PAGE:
Color Out of Space – Film Review
by David Turpin
Directed by Richard Stanley
Starring Nicolas Cage, Joely Richardson, Tommy Chong
After a striking pair of early features – Hardware (1990) and Dust Devil (1992) – the iconoclastic South African director Richard Stanley infamously flamed out with his abortive attempt to film H. G. Wells’ The Island of Doctor Moreau. Although that project eventually reached the screen – well, sort of – under John Frankenheimer in 1996, and Stanley’s experiences with it were memorably chronicled in David Gregory’s 2014 documentary Lost Soul, it has taken until now for Stanley to return to feature directing.
Adapted from one of H. P. Lovecraft’s best short stories, Color Out of Space is – initially at least – a surprisingly straightforward story of a bourgeois family whose retreat into country living is upset by the descent of a foul-smelling meteorite that releases a mysterious, indescribable ‘colour’ (this correspondent would call it ‘hot pink’). Madness and mutation follow, and patient genre fans will be rewarded with an avalanche of gooey imagery reminiscent of Stuart Gordon’s fondly remembered 80’s Lovecraft adaptations Re-animator (1985) and From Beyond (1986).
More than anything Color Out of Space plays like the work of a singular artist making a very game stab at interacting with the mainstream. Hence, Lovecraft’s doomy prose is reconfigured into a fairly lean and recognisable ‘family in peril’ scenario (albeit with ill-starred alpacas, and Tommy Chong living in a shed). Stanley is still an authentic crackpot visionary, though, and his singularity wins out – particularly in those moments when the film gives itself over wholeheartedly to the kind of psychedelic freak-show imagery that one might expect to find on an Athena poster in hell.
The most notable concession to prevailing tastes is, of course, the stunt casting of Nicolas Cage as patriarch Nathan, driven increasingly insane by the seepage of the colour into his mind and body. Cage does his usual. It’s critic-proof, and for those who enjoy it there is lots to enjoy. As with Jack Nicholson in The Shining, for instance, it’s quite hard to tell the ‘before’ and ‘after’ characterisations apart – although Cage does shade his ‘monster’ persona with a number of vocal inflections and hand gestures clearly intended to echo the current US president. Saying it all seems a little broad is probably beside the point.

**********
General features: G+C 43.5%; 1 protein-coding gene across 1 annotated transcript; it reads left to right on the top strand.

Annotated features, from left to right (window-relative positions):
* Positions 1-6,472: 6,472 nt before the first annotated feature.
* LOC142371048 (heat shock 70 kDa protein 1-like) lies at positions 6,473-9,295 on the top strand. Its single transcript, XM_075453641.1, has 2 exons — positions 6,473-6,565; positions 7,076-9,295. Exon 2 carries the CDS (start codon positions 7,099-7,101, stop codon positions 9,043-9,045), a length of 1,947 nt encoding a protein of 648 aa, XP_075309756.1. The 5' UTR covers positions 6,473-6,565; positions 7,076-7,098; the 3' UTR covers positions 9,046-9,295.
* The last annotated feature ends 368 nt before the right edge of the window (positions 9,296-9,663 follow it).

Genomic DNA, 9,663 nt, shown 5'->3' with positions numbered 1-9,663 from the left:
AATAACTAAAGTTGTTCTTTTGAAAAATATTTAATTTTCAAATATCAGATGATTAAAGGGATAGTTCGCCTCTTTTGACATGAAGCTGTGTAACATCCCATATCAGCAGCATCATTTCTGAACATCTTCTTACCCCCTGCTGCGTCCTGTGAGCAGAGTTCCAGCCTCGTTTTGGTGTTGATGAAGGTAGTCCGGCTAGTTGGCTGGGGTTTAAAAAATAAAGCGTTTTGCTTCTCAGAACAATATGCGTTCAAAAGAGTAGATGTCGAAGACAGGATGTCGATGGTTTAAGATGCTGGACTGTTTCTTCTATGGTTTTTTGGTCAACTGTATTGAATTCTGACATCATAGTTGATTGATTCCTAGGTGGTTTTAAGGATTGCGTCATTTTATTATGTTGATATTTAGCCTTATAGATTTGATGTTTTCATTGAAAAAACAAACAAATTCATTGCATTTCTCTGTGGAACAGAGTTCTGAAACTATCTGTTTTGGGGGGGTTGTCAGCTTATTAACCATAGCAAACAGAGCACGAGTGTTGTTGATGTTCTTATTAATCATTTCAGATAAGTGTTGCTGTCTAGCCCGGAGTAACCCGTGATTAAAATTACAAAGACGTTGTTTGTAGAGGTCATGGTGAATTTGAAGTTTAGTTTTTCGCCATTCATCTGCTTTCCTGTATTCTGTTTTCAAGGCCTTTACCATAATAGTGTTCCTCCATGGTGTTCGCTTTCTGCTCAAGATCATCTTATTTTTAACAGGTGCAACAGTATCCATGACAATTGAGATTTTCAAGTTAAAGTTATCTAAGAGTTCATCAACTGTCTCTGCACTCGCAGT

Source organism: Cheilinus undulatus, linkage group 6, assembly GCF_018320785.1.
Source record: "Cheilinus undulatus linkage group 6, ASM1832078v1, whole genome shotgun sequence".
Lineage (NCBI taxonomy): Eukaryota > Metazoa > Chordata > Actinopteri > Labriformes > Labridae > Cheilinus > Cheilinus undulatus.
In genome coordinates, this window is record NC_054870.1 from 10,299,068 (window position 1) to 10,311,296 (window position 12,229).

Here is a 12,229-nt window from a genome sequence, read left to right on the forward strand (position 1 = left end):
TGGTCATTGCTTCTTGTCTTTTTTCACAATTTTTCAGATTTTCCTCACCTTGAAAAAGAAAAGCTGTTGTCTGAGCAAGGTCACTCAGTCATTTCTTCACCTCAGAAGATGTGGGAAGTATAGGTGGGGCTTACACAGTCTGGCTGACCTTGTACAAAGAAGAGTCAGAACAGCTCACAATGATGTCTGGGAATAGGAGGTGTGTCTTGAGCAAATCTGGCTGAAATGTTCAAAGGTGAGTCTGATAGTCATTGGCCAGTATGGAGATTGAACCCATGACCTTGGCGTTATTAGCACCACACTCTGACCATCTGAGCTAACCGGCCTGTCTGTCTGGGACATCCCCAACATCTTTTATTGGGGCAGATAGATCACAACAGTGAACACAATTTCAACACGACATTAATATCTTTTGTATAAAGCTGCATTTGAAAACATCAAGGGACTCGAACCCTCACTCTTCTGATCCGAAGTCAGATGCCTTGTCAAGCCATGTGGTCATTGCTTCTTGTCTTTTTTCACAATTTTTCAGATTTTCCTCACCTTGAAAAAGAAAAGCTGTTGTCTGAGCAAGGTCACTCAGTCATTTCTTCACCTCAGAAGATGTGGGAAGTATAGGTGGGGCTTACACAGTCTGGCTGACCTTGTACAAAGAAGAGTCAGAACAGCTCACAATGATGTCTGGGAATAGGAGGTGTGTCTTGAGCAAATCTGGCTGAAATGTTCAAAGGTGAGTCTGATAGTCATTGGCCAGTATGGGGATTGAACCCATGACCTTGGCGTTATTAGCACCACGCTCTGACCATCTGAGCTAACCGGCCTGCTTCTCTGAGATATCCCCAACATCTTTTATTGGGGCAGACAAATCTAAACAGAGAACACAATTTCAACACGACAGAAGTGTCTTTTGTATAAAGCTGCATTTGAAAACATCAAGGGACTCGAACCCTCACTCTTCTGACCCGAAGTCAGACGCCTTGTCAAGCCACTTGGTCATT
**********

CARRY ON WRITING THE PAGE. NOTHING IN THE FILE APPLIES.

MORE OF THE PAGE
Among those giving actual performances as distinct from ‘turns’, Joely Richardson is surprisingly affecting as the family’s matriarch and breadwinner, whose recovery from breast cancer has mandated their move to the countryside. Madeleine Arthur and Brendan Meyer make strong impressions as their beleaguered teenage children who – in a witty touch – seem prepared to accept much of the blame for the cosmic terror, if doing so holds their fraying family together. Elliot Knight makes an appealing addition as a sympathetic visiting researcher, and the charismatic Q’orianka Kilcher has little to do in a cameo as the town mayor.
If Color Out of Space is ultimately more conventional than one might like, it remains commendably weird by the increasingly homogenised standards of independent horror and science-fiction cinema. It’s good to have Stanley back. Full vindication is surely not far away.